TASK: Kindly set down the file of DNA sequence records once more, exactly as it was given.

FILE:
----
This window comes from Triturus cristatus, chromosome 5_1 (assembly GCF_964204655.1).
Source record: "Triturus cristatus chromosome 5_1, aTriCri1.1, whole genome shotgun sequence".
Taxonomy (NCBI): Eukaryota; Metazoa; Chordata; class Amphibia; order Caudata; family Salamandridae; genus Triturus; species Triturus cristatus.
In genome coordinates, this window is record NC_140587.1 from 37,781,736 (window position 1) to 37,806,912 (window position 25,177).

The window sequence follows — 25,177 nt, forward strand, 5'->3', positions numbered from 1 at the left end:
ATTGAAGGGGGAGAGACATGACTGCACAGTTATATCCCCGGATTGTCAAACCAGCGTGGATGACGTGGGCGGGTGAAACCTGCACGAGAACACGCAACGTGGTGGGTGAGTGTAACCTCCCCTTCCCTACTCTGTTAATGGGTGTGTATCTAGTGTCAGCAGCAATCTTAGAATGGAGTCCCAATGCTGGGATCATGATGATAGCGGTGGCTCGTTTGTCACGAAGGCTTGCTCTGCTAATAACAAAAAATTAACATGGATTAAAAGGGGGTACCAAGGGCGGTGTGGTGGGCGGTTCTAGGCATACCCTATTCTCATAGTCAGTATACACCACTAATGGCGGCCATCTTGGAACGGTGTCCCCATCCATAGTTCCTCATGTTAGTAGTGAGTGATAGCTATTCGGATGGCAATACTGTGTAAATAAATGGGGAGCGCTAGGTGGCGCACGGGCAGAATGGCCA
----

This window comes from Triturus cristatus, chromosome 5_1 (assembly GCF_964204655.1).
Source record: "Triturus cristatus chromosome 5_1, aTriCri1.1, whole genome shotgun sequence".
Taxonomy (NCBI): Eukaryota; Metazoa; Chordata; class Amphibia; order Caudata; family Salamandridae; genus Triturus; species Triturus cristatus.
In genome coordinates, this window is record NC_140587.1 from 37,781,736 (window position 1) to 37,806,912 (window position 25,177).

The window sequence follows — 25,177 nt, forward strand, 5'->3', positions numbered from 1 at the left end:
ATTGAAGGGGGAGAGACATGACTGCACAGTTATATCCCCGGATTGTCAAACCAGCGTGGATGACGTGGGCGGGTGAAACCTGCACGAGAACACGCAACGTGGTGGGTGAGTGTAACCTCCCCTTCCCTACTCTGTTAATGGGTGTGTATCTAGTGTCAGCAGCAATCTTAGAATGGAGTCCCAATGCTGGGATCATGATGATAGCGGTGGCTCGTTTGTCACGAAGGCTTGCTCTGCTAATAACAAAAAATTAACATGGATTAAAAGGGGGTACCAAGGGCGGTGTGGTGGGCGGTTCTAGGCATACCCTATTCTCATAGTCAGTATACACCACTAATGGCGGCCATCTTGGAACGGTGTCCCCATCCATAGTTCCTCATGTTAGTAGTGAGTGATAGCTATTCGGATGGCAATACTGTGTAAATAAATGGGGAGCGCTAGGTGGCGCACGGGCAGAATGGCCA